Basically climate sensitivity is the trillion dollar question because if we know what the climate sensitivity is, it will tell us how much the temperature is going to increase because of us humans over the 21st century and so on. The biggest question is what is this radiative forcing of the sun?

This is an example, one of the nicest examples I know of the fact the sun affects the climate. It’s a qualitative result. What you see here on one, you see a proxy for solar activity, it is in fact a proxy for cosmic rays which we now know is probably the thing which drives climate and that’s the carbon 14 that you get out of tree rings. Carbon 14 is formed by spallation from cosmic rays which hit the atmosphere by but these are modulated by the sun. So the upper graph that you see is solar activity. The bottom graph is the O18/O16 ration from a cave in Oman. There are other very nice results but this is one that is particularly nice. So you see that there is a big correlation between solar activity and climate and the question is: is it driven for example by changes through total solar irradiance and super high climate sensitivity or is it driven by some other mechanism? So you want to quantify the effect somehow.

So what we want to do is use the oceans.

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0 thoughts on “Nir Shaviv explains climate sensitivity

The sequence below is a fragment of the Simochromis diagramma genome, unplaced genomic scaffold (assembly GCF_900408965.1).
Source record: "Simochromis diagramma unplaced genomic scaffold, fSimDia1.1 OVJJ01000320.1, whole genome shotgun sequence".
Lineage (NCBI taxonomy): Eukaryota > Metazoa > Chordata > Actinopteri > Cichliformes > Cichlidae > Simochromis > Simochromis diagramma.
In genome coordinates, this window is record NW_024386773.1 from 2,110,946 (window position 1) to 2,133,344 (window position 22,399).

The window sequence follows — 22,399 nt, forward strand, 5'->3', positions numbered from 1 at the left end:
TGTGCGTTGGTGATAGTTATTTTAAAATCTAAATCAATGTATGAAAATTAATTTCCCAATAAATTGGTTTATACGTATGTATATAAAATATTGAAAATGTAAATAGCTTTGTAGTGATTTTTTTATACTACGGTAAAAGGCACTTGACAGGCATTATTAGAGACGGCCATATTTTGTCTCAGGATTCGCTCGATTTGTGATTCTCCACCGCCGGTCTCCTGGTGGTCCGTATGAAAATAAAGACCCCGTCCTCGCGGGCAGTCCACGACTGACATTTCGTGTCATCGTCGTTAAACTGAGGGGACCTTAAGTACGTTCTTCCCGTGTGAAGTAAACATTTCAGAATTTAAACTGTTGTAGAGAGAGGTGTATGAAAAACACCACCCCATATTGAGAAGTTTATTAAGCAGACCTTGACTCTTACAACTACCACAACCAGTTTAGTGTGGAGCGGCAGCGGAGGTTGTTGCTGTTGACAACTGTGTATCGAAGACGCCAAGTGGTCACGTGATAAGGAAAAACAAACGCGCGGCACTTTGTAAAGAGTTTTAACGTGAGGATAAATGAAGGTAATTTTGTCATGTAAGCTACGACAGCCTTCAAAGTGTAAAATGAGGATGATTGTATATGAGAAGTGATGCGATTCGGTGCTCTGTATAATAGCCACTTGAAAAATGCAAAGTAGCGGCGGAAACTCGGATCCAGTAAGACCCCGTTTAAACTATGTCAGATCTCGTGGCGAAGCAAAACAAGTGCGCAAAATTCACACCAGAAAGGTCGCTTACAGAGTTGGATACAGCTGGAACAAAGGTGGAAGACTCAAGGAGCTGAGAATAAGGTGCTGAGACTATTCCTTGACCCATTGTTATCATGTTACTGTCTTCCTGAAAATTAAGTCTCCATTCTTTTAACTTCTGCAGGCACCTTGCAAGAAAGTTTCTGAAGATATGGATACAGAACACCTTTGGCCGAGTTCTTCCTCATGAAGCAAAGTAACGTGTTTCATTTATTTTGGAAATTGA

1. “After this, one can understand the origin of such claims as ‘if the hockey stick is wrong, then sensitivity is higher than we thought and global warming will be worse’. ”

    I guess I’m dense. I don’t follow this, even after listening to Shaviv and reading the above.

  2. “After this, one can understand the origin of such claims as ‘if the hockey stick is wrong, then sensitivity is higher than we thought and global warming will be worse’. ”

    I guess I’m dense. I don’t follow this, even after listening to Shaviv and reading the above.

  3. If the variation in global in temperature is greater (eg. MWP is higher) than projected for a small change solar forcing, then the climate sensitivity is greater than expected, and so response of global temperatures to an increase in forcing from CO2 increase would be greater than expected.

    Delta Temp = Sensitivity X Delta Forcing
    Deg C = Deg C/Watts.m^-2 X Watts.m^-2

  4. If the variation in global in temperature is greater (eg. MWP is higher) than projected for a small change solar forcing, then the climate sensitivity is greater than expected, and so response of global temperatures to an increase in forcing from CO2 increase would be greater than expected.

    Delta Temp = Sensitivity X Delta Forcing
    Deg C = Deg C/Watts.m^-2 X Watts.m^-2

  5. davids: Thanks. But how do we know what forcing was necessary to cause the MWP? It could have been a very large forcing, no? I can see the point if we knew that the MWP was caused by a small forcing.